Using Language Models for Enhancing the Completeness of Natural-language Requirements
[Context and motivation] Incompleteness in natural-language requirements is a challenging problem. [Question/Problem] A common technique for detecting incompleteness in requirements is checking the requirements against external sources. With the emergence of language models such as BERT, an interesting question is whether language models are useful external sources for finding potential incompleteness in requirements. [Principal ideas/results] We mask words in requirements and have BERT’s masked language model (MLM) generate contextualized predictions for filling the masked slots. We simulate incompleteness by withholding content from requirements and measure BERT’s ability to predict terminology that is present in the withheld content but absent in the content disclosed to BERT. [Contributions] BERT can be configured to generate multiple predictions per mask. Our first contribution is to determine how many predictions per mask is an optimal trade-off between effectively discovering omissions in requirements and the level of noise in the predictions. Our second contribution is devising a machine learning-based filter that post-processes predictions made by BERT to further reduce noise. We empirically evaluate our solution over 40 requirements specifications drawn from the PURE dataset . Our results indicate that: (1) predictions made by BERT are highly effective at pinpointing terminology that is missing from requirements, and (2) our filter can substantially reduce noise from the predictions, thus making BERT a more compelling aid for improving completeness in requirements.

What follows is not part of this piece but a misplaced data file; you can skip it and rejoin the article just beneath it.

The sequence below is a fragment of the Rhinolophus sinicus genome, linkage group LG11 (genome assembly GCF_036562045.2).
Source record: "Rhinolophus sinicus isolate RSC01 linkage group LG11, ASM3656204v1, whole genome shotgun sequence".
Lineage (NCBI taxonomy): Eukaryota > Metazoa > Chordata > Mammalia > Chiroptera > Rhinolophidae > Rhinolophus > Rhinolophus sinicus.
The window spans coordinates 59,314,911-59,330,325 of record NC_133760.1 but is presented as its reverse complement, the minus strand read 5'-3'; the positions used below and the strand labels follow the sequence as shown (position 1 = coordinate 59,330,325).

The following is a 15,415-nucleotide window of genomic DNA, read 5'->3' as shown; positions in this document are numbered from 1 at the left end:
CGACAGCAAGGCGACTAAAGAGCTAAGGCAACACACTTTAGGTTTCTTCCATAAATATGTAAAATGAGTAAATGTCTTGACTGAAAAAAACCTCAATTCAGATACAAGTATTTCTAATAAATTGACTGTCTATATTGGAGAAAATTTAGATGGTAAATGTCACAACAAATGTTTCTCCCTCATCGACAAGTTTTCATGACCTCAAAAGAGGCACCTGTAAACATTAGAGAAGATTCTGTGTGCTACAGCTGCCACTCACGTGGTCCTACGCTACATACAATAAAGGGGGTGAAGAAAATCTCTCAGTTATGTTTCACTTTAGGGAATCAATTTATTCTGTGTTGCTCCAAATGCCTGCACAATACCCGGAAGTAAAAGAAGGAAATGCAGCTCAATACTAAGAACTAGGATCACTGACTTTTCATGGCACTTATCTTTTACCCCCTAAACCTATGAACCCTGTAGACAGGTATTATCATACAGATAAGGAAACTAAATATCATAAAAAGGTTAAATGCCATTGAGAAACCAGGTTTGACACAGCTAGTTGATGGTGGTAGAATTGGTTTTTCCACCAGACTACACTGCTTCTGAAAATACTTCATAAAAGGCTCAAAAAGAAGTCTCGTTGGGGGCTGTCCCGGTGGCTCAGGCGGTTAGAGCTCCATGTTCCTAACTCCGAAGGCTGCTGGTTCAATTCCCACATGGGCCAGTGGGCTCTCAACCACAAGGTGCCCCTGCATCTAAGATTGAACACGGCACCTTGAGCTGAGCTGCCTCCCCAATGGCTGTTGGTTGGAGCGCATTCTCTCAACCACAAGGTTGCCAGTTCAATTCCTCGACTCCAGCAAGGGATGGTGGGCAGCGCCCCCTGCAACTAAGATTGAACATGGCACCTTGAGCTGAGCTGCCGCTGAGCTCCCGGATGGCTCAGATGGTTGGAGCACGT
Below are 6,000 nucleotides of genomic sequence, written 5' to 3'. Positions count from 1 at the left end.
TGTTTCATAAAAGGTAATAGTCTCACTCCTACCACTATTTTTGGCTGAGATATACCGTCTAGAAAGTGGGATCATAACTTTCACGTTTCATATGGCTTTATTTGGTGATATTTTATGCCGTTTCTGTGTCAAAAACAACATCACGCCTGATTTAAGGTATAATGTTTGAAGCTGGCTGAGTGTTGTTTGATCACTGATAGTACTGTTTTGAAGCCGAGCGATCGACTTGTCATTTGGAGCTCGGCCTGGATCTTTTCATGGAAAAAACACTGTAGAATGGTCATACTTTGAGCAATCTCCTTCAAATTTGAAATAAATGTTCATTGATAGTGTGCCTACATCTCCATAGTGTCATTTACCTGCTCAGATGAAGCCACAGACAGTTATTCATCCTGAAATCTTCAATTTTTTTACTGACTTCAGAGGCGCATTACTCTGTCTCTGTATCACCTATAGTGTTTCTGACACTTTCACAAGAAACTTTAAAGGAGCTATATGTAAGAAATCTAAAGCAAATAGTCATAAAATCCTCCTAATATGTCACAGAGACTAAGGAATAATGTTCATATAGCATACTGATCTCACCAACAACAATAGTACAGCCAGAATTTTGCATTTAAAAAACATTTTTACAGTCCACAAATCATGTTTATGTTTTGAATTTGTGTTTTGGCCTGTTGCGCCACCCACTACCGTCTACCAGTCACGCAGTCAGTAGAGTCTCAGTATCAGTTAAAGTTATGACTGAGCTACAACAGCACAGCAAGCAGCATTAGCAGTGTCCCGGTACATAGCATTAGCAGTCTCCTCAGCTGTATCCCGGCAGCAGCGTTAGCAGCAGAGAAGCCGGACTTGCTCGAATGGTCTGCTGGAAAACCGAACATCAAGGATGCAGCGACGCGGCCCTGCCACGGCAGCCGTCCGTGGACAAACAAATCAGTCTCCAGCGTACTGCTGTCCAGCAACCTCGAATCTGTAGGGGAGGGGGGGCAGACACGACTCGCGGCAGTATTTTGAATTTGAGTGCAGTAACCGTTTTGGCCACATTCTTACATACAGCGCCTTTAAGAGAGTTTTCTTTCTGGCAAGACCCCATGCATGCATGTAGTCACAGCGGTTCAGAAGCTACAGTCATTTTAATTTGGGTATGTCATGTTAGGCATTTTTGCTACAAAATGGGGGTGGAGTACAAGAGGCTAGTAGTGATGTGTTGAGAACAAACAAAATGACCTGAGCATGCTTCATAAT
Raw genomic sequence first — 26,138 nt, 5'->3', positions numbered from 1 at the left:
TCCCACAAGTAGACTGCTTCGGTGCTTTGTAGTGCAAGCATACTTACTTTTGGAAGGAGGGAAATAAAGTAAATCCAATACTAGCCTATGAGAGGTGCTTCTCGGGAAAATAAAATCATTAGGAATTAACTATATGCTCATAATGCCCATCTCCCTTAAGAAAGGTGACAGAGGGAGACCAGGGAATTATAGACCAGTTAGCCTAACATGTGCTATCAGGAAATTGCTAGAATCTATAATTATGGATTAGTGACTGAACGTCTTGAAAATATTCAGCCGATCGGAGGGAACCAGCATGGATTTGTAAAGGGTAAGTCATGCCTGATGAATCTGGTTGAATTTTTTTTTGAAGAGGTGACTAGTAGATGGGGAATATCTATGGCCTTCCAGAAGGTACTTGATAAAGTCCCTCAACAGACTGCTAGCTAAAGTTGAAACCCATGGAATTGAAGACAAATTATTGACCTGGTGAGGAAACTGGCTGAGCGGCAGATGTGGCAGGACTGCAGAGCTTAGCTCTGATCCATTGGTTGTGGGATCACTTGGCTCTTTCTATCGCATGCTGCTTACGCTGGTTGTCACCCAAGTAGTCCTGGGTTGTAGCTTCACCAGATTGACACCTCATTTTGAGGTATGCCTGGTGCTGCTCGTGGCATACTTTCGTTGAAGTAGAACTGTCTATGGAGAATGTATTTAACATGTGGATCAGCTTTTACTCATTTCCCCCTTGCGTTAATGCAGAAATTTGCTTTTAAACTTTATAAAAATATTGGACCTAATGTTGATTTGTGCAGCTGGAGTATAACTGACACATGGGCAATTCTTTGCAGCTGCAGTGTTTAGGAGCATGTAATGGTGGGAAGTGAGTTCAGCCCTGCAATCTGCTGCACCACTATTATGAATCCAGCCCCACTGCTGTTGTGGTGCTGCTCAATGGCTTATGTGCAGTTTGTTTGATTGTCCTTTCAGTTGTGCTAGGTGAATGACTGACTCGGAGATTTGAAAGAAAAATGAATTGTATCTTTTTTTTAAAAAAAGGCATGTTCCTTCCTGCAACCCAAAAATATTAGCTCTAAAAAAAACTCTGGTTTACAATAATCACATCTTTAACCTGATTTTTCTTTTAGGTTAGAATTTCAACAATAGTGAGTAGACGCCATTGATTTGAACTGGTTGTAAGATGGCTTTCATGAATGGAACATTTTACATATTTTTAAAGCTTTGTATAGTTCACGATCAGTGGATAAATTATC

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|Using Language Models for Enhancing the Completeness of Natural-language Requirements
P: Dipeeka Luitel University of Ottawa, A: Shabnam Hassani University of Ottawa, A: Mehrdad Sabetzadeh University of Ottawa, D: Sarmad Bashir RISE Research Institutes of SwedenPre-print
|Requirement or not, that is the question: A case from the railway industry
P: Sarmad Bashir RISE Research Institutes of Sweden, A: Muhammad Abbas RISE Research Institutes of Sweden AB, A: Mehrdad Saadatmand RISE Research Institutes of Sweden, A: Eduard Paul Enoiu Mälardalen University, A: Markus Bohlin Mälardalen University, A: Pernilla Lindberg Alstom, D: Dipeeka Luitel University of OttawaDOI Pre-print